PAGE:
Can a Person Be Saved After He Dies?

Post Author: Bill Pratt 

There are two difficult passages in 1 Peter  (3:19 and 4:6) that seem to indicate that this may be possible.  I have read a number of interpretations of these verses, but there seems to be no consensus.  However, almost every commentator I read agrees that these verses are not teaching that salvation after death is possible.  Below are some extended quotations from Norman Geisler and Tom Howe’s text on Bible difficulties:

With regard to 1 Pet. 3:19,

The Bible is clear that there is no second chance after death (cf. Heb. 9:27). The Book of Revelation records the Great White Throne Judgment in which those who are not found in the book of life are sent to the lake of fire (Rev. 20:11–15). Luke informs us that, once a person dies, he goes either to heaven (Abraham’s bosom) or to hell and that there is a great gulf fixed “so that those who want to pass” from one to the other cannot (Luke 16:26). The whole urgency of responding to God in this life before we die gives further support to the fact that there is no hope beyond the grave (cf. John 3:36; 5:24).

There are other ways to understand this passage, without involving a second-chance at salvation after death. Some claim that it is not clear that the phrase “spirits in prison” even refers to human beings, arguing that nowhere else is such a phrase used of human beings in hell. They claim these spirits are fallen angels, since the “Sons of God” (fallen angels, see Job 1:6; 2:1; 38:7) were “disobedient … in the days of Noah” (1 Peter 3:20; cf. Gen. 6:1–4). Peter may be referring to this in 2 Peter 2:4, where he mentions the angels sinning immediately before he refers to the Flood (v. 5). In response, it is argued that angels cannot marry (Matt. 22:30), and they certainly could not intermarry with human beings, since angels, being spirits, have no reproductive organs.

Another interpretation is that this refers to Christ’s announcement to departed spirits of the triumph of His resurrection, declaring to them the victory He had achieved by His death and resurrection, as pointed out in the previous verse (see 1 Peter 3:18). Some suggest that Jesus offered no hope of salvation to these “spirits in prison.” They point to the fact that the text does not say Christ evangelized them, but simply that He proclaimed the victory of His resurrection to them. They insist that there is nothing stated in this passage about preaching the Gospel to people in hell. In response to this view, others note that in the very next chapter Peter, apparently extending this subject, does say “the Gospel was preached also to those who are dead” (see comments on 1 Peter 4:6). This view fits the context here, is in accord with the teaching of other verses (cf. Eph. 4:8; Col. 2:15), and avoids the major problems of the other view.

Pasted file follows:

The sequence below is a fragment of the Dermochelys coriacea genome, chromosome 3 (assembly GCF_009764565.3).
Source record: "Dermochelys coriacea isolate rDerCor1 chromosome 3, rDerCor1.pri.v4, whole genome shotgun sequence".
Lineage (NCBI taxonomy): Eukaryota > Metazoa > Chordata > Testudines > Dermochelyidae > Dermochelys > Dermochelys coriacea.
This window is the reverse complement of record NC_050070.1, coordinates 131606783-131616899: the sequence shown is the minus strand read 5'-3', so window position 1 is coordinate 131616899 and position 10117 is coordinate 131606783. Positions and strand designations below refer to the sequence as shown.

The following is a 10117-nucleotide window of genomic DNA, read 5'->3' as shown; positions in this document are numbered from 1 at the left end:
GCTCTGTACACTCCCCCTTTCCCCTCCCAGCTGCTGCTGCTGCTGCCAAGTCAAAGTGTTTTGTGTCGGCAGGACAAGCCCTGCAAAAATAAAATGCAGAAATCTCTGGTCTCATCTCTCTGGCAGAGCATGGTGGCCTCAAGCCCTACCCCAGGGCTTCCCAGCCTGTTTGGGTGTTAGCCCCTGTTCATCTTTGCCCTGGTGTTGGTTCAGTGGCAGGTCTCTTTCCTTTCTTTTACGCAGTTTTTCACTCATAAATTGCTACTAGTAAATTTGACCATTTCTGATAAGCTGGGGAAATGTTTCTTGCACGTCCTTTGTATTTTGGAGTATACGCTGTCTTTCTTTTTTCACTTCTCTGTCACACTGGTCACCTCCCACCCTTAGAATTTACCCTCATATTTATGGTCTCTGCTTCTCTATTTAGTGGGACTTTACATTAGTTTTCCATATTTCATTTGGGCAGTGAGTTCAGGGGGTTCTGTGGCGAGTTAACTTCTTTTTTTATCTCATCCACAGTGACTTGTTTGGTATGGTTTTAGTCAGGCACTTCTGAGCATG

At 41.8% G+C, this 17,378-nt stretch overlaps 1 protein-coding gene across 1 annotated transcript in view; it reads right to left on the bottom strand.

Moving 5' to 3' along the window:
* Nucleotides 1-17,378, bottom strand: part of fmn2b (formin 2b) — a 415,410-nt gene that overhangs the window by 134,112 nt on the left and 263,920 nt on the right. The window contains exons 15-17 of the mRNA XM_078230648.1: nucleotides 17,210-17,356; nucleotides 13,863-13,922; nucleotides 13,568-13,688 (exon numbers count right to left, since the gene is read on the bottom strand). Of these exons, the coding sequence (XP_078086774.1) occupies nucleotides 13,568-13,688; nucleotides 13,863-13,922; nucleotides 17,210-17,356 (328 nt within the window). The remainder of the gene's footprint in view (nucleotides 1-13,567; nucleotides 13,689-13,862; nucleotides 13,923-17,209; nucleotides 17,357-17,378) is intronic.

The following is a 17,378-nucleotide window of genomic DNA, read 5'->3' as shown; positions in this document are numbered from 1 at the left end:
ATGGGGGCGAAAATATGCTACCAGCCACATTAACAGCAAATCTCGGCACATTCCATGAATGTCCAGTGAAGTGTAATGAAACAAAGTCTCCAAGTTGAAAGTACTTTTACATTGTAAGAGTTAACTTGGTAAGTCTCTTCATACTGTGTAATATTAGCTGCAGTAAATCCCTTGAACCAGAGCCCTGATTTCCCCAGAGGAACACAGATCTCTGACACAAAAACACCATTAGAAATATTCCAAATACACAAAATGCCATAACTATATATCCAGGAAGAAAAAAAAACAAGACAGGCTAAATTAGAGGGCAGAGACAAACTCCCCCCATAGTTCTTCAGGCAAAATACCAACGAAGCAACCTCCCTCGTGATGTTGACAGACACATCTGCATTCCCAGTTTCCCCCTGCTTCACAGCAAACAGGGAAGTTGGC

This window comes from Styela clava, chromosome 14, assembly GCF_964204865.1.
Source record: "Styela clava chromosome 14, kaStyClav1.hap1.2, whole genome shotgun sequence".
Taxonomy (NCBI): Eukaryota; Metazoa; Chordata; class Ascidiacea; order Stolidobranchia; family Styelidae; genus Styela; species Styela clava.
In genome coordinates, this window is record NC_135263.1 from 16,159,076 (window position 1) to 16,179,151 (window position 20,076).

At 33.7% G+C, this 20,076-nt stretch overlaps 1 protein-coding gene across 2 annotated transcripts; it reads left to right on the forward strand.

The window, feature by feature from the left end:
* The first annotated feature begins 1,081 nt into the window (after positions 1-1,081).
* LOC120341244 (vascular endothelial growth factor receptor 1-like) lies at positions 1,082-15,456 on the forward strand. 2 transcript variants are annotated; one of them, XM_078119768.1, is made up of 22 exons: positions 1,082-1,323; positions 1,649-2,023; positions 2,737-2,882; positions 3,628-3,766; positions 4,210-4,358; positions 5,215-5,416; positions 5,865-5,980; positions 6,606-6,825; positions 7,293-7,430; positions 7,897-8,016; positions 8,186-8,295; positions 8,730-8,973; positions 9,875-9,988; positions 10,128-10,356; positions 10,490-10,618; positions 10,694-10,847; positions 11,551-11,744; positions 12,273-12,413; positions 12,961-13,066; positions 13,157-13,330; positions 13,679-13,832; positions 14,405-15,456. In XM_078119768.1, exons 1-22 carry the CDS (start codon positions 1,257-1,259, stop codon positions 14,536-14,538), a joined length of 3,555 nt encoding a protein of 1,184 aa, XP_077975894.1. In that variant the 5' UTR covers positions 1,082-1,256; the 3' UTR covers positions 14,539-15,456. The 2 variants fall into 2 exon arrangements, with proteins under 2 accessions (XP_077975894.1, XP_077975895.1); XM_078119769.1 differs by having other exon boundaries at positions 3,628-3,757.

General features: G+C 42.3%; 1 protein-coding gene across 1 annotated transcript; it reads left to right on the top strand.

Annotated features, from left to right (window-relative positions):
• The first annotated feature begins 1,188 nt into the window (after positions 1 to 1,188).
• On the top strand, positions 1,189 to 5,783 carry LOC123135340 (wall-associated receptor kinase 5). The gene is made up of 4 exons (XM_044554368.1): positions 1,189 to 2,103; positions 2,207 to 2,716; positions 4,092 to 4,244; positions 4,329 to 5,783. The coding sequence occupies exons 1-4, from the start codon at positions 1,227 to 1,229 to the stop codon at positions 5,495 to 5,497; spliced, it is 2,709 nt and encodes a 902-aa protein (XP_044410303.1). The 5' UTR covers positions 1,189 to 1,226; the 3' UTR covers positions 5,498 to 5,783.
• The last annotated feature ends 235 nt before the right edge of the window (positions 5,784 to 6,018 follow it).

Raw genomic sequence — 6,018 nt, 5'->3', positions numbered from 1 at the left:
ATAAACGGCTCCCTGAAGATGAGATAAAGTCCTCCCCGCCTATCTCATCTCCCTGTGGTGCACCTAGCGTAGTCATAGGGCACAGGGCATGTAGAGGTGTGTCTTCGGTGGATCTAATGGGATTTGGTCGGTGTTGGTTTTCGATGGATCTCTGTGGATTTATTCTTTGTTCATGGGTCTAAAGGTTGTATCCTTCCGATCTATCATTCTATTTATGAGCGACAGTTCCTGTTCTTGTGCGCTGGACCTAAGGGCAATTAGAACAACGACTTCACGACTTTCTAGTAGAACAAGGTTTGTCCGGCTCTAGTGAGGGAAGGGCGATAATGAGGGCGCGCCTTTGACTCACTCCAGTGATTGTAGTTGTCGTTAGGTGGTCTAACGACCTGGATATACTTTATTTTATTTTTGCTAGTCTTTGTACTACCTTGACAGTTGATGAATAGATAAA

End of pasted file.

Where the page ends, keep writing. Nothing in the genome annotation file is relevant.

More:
With regard to 1 Pet. 4:6,

It should be noted, first, that there is no hope held out anywhere in Scripture for salvation after death. Death is final, and there are only two destinies—heaven and hell, between which there is a great gulf that no one can pass over (see comments on 1 Peter 3:19). So, whatever preaching to the “dead” may mean, it does not imply that one can be saved after he dies.

Second, this is an unclear passage, subject to many interpretations, and no doctrine should be based on an ambiguous passage like this. The difficult texts should be interpreted in the light of the clear ones and not the reverse.

Third, there are other possible interpretations of this passage that do not conflict with the teaching of the rest of Scripture. (1) For example, it is possible that it refers to those who are now dead who heard the Gospel while they were alive. In favor of this is cited the fact that the Gospel “was preached” (in the past) to those who “are dead” (now, in the present). (2) Or, some believe this might not be a reference to human beings, but to the “spirits in prison” (angels) of 1 Peter 3:19 (cf. 2 Peter 2:4 and Gen. 6:2). (3) Still others claim that, although the dead suffer the destruction of their flesh (1 Peter 4:6), yet they still live with God by virtue of what Christ did through the Gospel (namely, His death and resurrection). This victorious message was announced by Christ Himself to the spirit world after His resurrection (cf. 1 Peter 3:18).

I would echo what Geisler and Howe say.  Difficult texts should be interpreted in light of plain texts.  As modern interpreters, we have lost the precise meaning of these two verses, so they are quite difficult to nail down.  Having said that, it would be a huge mistake to hold out hope for a second chance after death, based on these two verses.

  • I don’t know about being saved but some peoples’ life continue even after thier death.

  • kay

    Welcome back. We missed you.

  • kay

    Kay Arthur says you use scripture to interpret scripture. It all should mesh together. If not, something has been interpreted wrong. I take it that all scripture should agree. If not, something has been interpreted wrong. k

  • Bill Pratt

    Thanks, Kay. Last week was extremely busy for me, mostly because of my son’s baseball. He plays on two teams and I help out with both of them. I just had no time to write!

  • James Rountree

    “What was done” seems to imply that a painting or a decaying corpse is some how life after death. I find it hard to see how even something as massive as the Pyrimids is any kind of life, what last forever? Like clothes, all physical things will eventually wear out. I put my faith in the living God, creator of this universe. I have salvation through His Son and eternal life. Not some trinkets that might be remembered for a short time. Seek God and you will find Him.

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